In 1892 both Klimt's father and Ernst died, which threw Gustav into a state of mental crisis and may well have been one of the triggers that led him to reconsider his artistic position. In the years that followed he became increasingly involved in the ferment that led to the foundation of the Vienna Secession in May 1897, of which he became the president.
Belgian Symbolists, notably Fernand Khnopff, Jan Toorop and George Minnie, exerted an unmistakable influence on the artist during the 1890s, when the sharp, almost photographic quality of Klimt's canvases gave way to a new, atmospheric blurring of outlines and sfumato gradations of color.
The first Secession exhibition of 1898 included 21 pictures by Khnopff. In the first rooms of the current exhibition, three works by Khnopff feature, and two each by Toorop and Minnie. And the dramatic change in Klimt's style during the last decade of the 19th century is strikingly demonstrated by a series of his portraits spanning these years.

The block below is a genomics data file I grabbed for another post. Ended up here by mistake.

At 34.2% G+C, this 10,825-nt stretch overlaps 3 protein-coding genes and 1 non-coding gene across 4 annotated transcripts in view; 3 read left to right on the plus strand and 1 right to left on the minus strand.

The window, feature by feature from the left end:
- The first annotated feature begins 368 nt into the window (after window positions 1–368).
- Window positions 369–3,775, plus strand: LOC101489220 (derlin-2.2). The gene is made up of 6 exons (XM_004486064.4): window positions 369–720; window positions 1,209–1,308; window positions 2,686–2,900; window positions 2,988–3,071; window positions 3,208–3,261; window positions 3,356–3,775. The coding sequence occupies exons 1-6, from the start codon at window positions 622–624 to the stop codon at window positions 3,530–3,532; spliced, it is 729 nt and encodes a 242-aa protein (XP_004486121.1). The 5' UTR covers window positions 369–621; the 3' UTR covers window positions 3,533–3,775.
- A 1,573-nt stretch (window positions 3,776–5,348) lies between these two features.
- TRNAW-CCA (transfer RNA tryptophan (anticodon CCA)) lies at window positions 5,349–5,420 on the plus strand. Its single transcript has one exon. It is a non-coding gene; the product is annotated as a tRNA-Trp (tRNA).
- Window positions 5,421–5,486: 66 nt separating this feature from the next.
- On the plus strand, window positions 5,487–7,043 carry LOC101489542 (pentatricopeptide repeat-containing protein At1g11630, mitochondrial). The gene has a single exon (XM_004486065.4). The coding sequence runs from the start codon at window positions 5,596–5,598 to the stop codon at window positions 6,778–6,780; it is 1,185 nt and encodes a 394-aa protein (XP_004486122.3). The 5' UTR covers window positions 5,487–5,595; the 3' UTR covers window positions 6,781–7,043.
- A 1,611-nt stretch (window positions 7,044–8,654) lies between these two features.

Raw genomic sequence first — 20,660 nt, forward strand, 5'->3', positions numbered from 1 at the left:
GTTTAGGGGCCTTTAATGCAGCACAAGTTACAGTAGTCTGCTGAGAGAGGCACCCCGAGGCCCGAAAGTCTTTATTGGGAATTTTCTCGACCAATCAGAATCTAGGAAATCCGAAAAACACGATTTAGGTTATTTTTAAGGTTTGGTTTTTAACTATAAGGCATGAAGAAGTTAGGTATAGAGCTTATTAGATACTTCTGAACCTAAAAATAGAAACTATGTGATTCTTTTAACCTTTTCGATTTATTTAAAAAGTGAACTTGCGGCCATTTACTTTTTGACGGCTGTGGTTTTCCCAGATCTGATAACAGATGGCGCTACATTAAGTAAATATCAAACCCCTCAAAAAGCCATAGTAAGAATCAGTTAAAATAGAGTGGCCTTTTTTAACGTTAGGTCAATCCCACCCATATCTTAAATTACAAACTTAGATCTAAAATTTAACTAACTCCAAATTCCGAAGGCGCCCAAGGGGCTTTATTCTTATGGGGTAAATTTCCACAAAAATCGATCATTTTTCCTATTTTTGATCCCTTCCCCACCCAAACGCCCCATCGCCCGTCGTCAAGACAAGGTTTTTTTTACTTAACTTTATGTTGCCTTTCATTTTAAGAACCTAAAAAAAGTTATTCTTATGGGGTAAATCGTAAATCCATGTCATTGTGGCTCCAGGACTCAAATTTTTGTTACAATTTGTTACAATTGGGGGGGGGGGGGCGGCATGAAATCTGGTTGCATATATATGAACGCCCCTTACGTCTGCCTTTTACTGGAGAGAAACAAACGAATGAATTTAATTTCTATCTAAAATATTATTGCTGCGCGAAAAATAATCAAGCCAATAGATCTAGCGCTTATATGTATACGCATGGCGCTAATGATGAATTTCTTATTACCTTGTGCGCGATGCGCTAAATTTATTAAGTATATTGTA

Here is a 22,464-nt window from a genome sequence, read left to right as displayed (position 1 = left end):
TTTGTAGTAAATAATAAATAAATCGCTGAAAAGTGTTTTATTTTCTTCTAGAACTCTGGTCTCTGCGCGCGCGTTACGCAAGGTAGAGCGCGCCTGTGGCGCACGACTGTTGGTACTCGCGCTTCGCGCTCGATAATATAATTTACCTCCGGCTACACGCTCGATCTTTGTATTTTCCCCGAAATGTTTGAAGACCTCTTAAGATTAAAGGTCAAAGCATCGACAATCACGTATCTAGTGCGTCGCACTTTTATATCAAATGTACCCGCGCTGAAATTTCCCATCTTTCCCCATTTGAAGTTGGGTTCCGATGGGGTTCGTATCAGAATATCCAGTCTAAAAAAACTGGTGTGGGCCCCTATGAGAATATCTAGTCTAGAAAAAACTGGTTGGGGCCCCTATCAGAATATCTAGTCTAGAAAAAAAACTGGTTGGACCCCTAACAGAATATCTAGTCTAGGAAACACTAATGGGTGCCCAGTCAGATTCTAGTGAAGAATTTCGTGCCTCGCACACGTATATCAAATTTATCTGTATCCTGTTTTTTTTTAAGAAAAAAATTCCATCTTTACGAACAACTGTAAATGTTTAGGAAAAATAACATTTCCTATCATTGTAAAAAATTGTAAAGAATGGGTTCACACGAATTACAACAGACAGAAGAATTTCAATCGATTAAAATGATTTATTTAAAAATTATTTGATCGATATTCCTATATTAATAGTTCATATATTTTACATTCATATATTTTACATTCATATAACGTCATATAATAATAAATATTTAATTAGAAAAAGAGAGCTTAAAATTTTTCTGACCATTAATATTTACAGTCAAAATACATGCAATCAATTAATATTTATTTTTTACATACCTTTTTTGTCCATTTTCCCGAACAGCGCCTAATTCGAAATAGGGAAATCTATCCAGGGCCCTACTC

The days of the Secession ushered in the artist's 'Gold Period.' He first experimented with painted gold highlights in his image of the goddess 'Pallas Athene' in 1898 but, as Dr. Weidinger pointed out at the opening of the Correr show, after a visit to Venice in the following spring, gold became a hallmark of Klimt's paintings.
Klimt had gone to Italy in pursuit of Alma Schindler, the young stepdaughter of his friend and promoter Carl Moll. She was later to marry the composer Gustav Mahler and subsequently the architect Walter Gropius and then the writer Franz Werfel. While staying in the lagoon, Klimt visited the Basilica of San Marco with Alma. As she later recorded, this experience made a deep impression on him and seems to have been the primary inspiration behind the sumptuous, mosaic-like gold-leaf surfaces in his own works.